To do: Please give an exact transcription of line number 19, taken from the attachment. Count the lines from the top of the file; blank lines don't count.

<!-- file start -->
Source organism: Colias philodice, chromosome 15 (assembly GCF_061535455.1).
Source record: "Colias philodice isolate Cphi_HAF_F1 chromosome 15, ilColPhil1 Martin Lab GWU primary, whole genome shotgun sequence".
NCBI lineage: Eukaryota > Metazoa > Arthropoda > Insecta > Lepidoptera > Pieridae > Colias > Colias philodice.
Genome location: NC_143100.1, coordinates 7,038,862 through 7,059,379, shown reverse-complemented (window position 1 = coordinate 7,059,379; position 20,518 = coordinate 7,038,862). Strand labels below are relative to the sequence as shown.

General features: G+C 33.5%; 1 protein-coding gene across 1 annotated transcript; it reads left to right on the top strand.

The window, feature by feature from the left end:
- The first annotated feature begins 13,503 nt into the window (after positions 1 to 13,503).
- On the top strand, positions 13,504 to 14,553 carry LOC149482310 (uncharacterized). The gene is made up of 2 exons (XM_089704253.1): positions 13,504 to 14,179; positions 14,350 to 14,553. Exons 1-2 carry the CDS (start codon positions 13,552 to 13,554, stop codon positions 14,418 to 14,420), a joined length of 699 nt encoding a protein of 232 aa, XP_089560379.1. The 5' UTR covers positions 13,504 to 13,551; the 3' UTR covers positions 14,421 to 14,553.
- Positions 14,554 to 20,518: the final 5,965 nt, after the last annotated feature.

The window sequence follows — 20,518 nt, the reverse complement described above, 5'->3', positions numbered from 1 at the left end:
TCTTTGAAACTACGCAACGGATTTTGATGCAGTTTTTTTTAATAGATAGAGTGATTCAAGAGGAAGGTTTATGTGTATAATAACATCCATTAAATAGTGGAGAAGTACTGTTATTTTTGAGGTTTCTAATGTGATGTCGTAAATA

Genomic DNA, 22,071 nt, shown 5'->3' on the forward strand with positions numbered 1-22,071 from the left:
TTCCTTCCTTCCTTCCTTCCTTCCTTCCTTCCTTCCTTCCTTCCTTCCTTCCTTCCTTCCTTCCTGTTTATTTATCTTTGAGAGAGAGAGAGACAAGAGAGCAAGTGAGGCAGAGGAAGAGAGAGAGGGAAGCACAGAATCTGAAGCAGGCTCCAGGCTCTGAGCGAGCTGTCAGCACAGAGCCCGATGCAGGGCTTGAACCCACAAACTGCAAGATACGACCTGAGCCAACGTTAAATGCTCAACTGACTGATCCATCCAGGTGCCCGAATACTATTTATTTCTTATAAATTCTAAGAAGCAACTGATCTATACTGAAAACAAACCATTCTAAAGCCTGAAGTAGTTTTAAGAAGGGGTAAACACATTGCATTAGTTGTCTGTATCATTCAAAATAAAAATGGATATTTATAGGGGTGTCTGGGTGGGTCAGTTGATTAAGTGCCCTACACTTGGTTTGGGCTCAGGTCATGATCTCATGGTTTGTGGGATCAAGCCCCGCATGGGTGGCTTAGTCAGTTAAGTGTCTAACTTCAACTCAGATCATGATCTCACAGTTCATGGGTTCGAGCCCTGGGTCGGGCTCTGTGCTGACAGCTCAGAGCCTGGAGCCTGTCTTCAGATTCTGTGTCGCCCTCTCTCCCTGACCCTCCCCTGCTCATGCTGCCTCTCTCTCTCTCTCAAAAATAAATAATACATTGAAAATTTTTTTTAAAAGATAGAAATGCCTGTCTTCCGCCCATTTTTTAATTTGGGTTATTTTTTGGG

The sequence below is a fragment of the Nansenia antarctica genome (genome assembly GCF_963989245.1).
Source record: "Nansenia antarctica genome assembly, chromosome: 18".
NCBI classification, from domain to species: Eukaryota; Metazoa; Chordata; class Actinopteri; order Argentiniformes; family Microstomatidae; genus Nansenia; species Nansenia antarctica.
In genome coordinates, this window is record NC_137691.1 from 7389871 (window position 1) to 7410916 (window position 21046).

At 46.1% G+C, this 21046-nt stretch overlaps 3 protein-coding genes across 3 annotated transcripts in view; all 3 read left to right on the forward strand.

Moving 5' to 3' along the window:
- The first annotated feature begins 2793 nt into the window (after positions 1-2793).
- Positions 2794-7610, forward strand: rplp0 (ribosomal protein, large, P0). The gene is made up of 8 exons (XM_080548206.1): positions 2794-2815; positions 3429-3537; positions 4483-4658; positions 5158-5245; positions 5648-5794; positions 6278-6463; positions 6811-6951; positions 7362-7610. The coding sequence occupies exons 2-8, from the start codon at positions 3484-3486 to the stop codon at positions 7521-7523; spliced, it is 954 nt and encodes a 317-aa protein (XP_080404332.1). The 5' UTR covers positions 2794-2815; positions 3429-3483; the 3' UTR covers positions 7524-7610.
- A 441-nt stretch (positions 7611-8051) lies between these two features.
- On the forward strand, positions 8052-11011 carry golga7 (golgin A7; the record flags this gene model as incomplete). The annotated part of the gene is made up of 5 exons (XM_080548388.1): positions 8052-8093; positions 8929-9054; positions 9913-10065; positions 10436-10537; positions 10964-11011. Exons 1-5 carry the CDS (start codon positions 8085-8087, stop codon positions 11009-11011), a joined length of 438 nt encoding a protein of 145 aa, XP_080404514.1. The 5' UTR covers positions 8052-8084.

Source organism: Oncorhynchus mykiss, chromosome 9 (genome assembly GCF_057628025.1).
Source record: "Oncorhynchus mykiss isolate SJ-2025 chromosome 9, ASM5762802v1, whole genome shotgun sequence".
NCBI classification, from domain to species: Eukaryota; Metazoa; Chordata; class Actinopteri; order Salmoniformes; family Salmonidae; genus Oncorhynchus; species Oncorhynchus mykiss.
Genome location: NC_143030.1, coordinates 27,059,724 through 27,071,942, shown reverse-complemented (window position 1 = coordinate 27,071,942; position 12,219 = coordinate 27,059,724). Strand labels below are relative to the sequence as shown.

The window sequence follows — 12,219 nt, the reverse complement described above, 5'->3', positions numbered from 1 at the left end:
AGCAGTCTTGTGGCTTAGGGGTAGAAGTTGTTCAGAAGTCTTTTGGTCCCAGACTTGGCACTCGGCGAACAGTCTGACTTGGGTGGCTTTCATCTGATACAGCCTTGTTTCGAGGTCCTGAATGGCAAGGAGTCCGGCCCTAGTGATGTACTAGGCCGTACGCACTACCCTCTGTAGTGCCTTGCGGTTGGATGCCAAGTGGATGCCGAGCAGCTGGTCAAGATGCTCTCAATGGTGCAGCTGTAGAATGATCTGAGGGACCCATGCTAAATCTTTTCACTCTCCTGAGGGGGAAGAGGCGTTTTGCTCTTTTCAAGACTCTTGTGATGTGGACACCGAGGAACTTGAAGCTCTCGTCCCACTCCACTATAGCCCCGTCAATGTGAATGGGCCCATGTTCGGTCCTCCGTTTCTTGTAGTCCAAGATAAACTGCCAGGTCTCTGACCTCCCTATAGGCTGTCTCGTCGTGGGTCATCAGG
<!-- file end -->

Moving 5' to 3' along the window: